June 6, 2005--Rising oil prices aren't just a problem at the pump; for some companies, they're drilling into the bottom line, according to PricewaterhouseCooper's Q1 2005 Manufacturing Barometer survey.
The survey published Wednesday said that 47% of large industrial manufacturers anticipated rising oil prices to be a barrier to growth over the next twelve months, mostly due to increases expected to play out on raw material, energy and transport costs. Of the large industrial manufacturers who described themselves as oil-vulnerable in the survey, such as those in the chemical or industrial machinery sectors, 71% experienced rising costs in the quarter, and 59% passed on some of the costs by raising their prices. Of those that did not describe themselves as oil-vulnerable, just 44% experienced rising costs and 39% passed the costs on to customers.
Smaller manufacturers are expected to face similar cost increases, but may be less able to pass these costs on to consumers by raising prices, according to Keith Holman, assistant chief counsel at the Small Business Administration Office of Advocacy. Although the SBA has not yet completed specific research on the impact of oil prices on the small business market environment, Holman noted that "unless small businesses have a specific niche product, it is harder for them to raise prices," because they may lack the brand loyalty or thicker wallets that help larger firms wait out fluctuating external costs.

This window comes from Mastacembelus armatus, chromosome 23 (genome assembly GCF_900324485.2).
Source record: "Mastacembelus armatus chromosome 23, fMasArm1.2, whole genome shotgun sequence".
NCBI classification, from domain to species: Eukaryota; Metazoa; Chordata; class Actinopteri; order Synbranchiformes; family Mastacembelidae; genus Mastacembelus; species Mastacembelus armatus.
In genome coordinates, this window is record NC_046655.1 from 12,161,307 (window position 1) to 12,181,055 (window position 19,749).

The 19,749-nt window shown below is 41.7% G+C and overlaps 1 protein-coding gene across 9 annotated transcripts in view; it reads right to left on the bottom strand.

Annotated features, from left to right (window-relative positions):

A similar report released by the National Federation of Independent Businesses in June 2004 found that small business owners ranked rising energy costs fourth out of 75 potential problems. Bruce Phillips, senior economist at the NFIB, said that he expects oil prices to be even more of a priority now.
However, not all small business owners see the strain of energy prices on their businesses. Jack Stack, founder and CEO of Springfield Remanufacturing Corporation, a $43 million company based in St. Louis, Mo., said that despite recent increases in oil prices, his firm "was able to quickly stabilize costs and roll back some prices."
"Small manufacturers are lean to a point that when ancillary costs increase, it may affect us for a while, but we quickly find the best alternatives and get the price under control," said Stack.